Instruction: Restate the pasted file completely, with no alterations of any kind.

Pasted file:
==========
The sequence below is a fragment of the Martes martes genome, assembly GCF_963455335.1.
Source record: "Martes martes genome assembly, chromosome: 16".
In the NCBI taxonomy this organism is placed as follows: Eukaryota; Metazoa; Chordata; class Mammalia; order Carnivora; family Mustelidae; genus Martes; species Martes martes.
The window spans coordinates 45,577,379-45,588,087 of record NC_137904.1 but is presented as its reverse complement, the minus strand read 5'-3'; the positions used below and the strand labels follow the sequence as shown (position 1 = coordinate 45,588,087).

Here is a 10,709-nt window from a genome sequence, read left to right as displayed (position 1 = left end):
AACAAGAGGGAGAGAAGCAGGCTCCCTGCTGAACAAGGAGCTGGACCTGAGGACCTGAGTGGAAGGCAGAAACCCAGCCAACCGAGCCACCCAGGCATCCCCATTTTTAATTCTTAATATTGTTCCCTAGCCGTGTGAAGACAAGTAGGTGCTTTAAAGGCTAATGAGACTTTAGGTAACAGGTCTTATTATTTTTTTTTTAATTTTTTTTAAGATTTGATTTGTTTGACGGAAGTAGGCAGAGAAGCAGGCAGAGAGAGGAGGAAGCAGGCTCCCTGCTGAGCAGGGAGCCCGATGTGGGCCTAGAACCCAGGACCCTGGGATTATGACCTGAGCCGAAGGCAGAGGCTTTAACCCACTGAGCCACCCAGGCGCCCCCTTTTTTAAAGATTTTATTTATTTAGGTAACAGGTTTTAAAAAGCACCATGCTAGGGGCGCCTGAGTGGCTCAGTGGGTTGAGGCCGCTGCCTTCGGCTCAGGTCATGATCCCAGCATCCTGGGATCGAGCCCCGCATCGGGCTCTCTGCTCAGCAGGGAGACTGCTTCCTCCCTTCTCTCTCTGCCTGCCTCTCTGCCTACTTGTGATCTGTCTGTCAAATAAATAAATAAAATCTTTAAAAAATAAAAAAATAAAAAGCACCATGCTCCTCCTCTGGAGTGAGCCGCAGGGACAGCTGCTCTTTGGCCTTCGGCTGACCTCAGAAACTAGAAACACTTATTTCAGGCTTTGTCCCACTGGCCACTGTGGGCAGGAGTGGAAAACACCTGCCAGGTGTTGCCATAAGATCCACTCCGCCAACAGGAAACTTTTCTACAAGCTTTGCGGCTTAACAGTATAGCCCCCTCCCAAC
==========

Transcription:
The sequence below is a fragment of the Martes martes genome, assembly GCF_963455335.1.
Source record: "Martes martes genome assembly, chromosome: 16".
In the NCBI taxonomy this organism is placed as follows: Eukaryota; Metazoa; Chordata; class Mammalia; order Carnivora; family Mustelidae; genus Martes; species Martes martes.
The window spans coordinates 45,577,379-45,588,087 of record NC_137904.1 but is presented as its reverse complement, the minus strand read 5'-3'; the positions used below and the strand labels follow the sequence as shown (position 1 = coordinate 45,588,087).

Here is a 10,709-nt window from a genome sequence, read left to right as displayed (position 1 = left end):
AACAAGAGGGAGAGAAGCAGGCTCCCTGCTGAACAAGGAGCTGGACCTGAGGACCTGAGTGGAAGGCAGAAACCCAGCCAACCGAGCCACCCAGGCATCCCCATTTTTAATTCTTAATATTGTTCCCTAGCCGTGTGAAGACAAGTAGGTGCTTTAAAGGCTAATGAGACTTTAGGTAACAGGTCTTATTATTTTTTTTTTAATTTTTTTTAAGATTTGATTTGTTTGACGGAAGTAGGCAGAGAAGCAGGCAGAGAGAGGAGGAAGCAGGCTCCCTGCTGAGCAGGGAGCCCGATGTGGGCCTAGAACCCAGGACCCTGGGATTATGACCTGAGCCGAAGGCAGAGGCTTTAACCCACTGAGCCACCCAGGCGCCCCCTTTTTTAAAGATTTTATTTATTTAGGTAACAGGTTTTAAAAAGCACCATGCTAGGGGCGCCTGAGTGGCTCAGTGGGTTGAGGCCGCTGCCTTCGGCTCAGGTCATGATCCCAGCATCCTGGGATCGAGCCCCGCATCGGGCTCTCTGCTCAGCAGGGAGACTGCTTCCTCCCTTCTCTCTCTGCCTGCCTCTCTGCCTACTTGTGATCTGTCTGTCAAATAAATAAATAAAATCTTTAAAAAATAAAAAAATAAAAAGCACCATGCTCCTCCTCTGGAGTGAGCCGCAGGGACAGCTGCTCTTTGGCCTTCGGCTGACCTCAGAAACTAGAAACACTTATTTCAGGCTTTGTCCCACTGGCCACTGTGGGCAGGAGTGGAAAACACCTGCCAGGTGTTGCCATAAGATCCACTCCGCCAACAGGAAACTTTTCTACAAGCTTTGCGGCTTAACAGTATAGCCCCCTCCCAAC